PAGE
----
And I say, that’s still not quite it. It’s better than the attitude Kierkegaard was criticising, thinking of it as a show put on for the congregation’s benefit, but that’s still not it.

Thinking of what we do here as a show we put on for God fits for some things we do on Sunday morning, but not for everything. It fits the idea of worship, of the hymns we sing and the prayers we say, the ways in which we speak to God. It fits the attitude of worship, the emotions of love and gratitude we bring towards God on a Sunday morning.

But God is not just an audience; God is also an active participant in what we are doing here today. Sunday morning is not just about us speaking to God; it is – at least as importantly! – about us listening to God, allowing God to speak to us through the Scripture and the sacrament and the promptings of the Spirit in our hearts. It is a two way conversation we are involved in here, a back and forth, a dialogue.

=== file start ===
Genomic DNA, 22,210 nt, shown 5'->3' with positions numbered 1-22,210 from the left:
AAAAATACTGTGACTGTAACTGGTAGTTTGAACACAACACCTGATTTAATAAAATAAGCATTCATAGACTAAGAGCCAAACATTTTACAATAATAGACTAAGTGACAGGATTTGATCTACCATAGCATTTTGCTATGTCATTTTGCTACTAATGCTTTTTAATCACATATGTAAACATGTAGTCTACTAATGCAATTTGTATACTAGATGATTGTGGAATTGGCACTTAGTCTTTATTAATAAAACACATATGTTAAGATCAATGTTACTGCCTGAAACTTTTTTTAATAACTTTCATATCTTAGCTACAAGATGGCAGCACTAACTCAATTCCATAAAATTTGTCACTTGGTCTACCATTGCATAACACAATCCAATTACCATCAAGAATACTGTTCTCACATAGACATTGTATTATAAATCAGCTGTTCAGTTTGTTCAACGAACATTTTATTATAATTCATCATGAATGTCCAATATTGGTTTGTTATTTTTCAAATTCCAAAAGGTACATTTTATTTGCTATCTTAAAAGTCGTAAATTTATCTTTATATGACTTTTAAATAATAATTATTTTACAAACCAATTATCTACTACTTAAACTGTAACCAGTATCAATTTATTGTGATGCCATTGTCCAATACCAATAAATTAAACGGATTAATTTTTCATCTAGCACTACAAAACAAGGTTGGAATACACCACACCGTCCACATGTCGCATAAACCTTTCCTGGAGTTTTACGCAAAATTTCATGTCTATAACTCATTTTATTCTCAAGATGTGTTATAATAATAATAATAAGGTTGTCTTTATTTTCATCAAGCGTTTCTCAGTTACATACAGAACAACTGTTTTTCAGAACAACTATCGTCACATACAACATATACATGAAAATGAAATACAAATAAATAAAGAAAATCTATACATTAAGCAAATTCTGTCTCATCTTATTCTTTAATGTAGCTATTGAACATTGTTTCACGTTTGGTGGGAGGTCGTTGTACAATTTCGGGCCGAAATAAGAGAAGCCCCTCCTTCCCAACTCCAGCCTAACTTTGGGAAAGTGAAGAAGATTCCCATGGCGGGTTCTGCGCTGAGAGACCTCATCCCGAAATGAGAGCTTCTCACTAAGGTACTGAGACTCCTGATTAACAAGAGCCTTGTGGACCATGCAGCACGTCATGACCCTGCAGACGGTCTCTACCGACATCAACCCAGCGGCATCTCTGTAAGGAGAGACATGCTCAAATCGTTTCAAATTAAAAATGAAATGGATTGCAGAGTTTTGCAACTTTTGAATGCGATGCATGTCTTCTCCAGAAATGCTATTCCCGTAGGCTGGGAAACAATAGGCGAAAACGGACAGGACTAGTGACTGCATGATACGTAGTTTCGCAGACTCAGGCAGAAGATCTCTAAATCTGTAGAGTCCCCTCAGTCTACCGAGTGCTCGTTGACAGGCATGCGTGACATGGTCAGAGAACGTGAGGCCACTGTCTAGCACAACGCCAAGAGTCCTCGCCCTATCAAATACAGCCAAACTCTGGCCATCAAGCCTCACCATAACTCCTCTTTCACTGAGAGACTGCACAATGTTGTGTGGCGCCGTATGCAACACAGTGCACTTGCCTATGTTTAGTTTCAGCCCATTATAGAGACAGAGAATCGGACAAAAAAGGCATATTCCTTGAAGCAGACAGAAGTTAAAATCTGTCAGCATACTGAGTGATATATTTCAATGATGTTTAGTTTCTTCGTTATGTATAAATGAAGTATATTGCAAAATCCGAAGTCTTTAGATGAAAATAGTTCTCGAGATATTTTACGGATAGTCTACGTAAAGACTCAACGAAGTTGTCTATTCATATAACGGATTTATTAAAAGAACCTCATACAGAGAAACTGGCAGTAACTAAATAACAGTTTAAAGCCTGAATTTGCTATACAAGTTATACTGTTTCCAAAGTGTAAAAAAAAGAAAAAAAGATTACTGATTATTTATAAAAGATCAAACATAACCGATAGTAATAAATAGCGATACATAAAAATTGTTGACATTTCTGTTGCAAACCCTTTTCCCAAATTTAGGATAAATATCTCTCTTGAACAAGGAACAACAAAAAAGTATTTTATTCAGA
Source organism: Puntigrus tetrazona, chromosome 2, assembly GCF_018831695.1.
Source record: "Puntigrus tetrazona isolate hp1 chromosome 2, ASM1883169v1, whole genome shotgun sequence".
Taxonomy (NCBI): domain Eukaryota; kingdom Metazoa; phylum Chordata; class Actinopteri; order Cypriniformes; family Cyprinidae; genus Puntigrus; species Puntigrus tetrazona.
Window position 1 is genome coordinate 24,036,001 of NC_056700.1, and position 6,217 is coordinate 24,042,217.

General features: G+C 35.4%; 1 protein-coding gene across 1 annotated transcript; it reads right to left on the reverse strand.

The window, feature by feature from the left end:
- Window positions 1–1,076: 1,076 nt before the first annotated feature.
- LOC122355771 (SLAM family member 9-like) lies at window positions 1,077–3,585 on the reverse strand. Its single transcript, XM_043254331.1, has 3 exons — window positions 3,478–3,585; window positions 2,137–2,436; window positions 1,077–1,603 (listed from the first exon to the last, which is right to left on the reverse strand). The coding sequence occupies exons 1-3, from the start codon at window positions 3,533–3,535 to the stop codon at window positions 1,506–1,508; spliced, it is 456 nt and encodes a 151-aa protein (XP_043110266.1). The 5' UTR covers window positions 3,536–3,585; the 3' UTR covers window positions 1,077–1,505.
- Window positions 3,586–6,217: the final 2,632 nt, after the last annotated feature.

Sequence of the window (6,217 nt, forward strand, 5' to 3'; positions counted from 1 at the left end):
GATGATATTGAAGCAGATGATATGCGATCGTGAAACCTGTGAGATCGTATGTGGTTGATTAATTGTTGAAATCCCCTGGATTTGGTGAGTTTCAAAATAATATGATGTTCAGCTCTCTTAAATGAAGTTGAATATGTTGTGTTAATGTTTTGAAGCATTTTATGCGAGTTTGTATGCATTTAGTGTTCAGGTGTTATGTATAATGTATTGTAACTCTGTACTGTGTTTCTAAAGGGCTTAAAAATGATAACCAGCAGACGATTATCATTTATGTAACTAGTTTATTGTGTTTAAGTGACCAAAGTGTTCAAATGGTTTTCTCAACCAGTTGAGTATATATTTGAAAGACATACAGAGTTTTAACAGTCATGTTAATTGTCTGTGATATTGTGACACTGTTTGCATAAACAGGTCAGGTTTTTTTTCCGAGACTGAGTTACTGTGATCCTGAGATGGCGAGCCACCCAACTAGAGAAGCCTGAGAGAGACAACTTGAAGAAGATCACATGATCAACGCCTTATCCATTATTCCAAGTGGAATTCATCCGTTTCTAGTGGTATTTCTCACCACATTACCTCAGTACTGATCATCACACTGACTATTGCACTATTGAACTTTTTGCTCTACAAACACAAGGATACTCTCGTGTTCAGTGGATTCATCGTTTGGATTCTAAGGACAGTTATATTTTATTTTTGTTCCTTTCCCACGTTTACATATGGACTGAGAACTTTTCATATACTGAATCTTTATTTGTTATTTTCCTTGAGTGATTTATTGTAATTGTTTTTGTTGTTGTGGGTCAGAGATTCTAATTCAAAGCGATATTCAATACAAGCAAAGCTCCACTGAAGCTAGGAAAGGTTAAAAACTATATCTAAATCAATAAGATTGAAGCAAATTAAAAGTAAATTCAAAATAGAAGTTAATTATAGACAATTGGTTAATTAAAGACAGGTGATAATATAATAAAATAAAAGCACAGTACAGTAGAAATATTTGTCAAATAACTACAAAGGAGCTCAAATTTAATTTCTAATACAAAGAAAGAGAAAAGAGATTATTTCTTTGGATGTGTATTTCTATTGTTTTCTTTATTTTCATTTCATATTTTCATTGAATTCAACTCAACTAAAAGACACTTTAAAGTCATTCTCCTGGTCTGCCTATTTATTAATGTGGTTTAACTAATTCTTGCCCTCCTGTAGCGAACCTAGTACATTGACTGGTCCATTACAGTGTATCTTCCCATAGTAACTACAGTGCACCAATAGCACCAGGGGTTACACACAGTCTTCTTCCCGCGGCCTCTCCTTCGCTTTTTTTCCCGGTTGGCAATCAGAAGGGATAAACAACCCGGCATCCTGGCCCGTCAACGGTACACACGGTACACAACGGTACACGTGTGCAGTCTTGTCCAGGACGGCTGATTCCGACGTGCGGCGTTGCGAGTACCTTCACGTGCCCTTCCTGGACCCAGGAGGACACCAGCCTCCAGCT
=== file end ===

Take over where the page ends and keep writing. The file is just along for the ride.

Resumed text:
So perhaps the metaphor of the theatre is itself the problem: there is no division between performers and audience. What is going on here is a dialogue, and conversation, a back and forth. Or, to use a metaphor that involves our whole bodies: what we do here is not theatre but more like a dance, a dance between two partners, God and ourselves, where first one, then the other partner takes the lead, in a kind of gentle courtship.

We begin this dance, this conversation, with an invitation from God. Think of the first words of our service, “The grace of our Lord Jesus Christ, and the love of God, and the fellowship of the Holy Spirit, be with you all.” It’s a reminder that it is the love and grace of God, before anything else, that calls us together and opens the conversation, begins the dance.

We respond to this invitation with a prayer, then an act of praise, a hymn, or the Gloria. And then again we let God take the lead, as we sit back to listen to the Scripture readings. We end each reading with “Hear what the Spirit is saying to the church”, to remind us that what we are doing is part of a living conversation; we are not just dutifully getting through a number of assigned verses, but actually listening to allow God to speak to us and move us.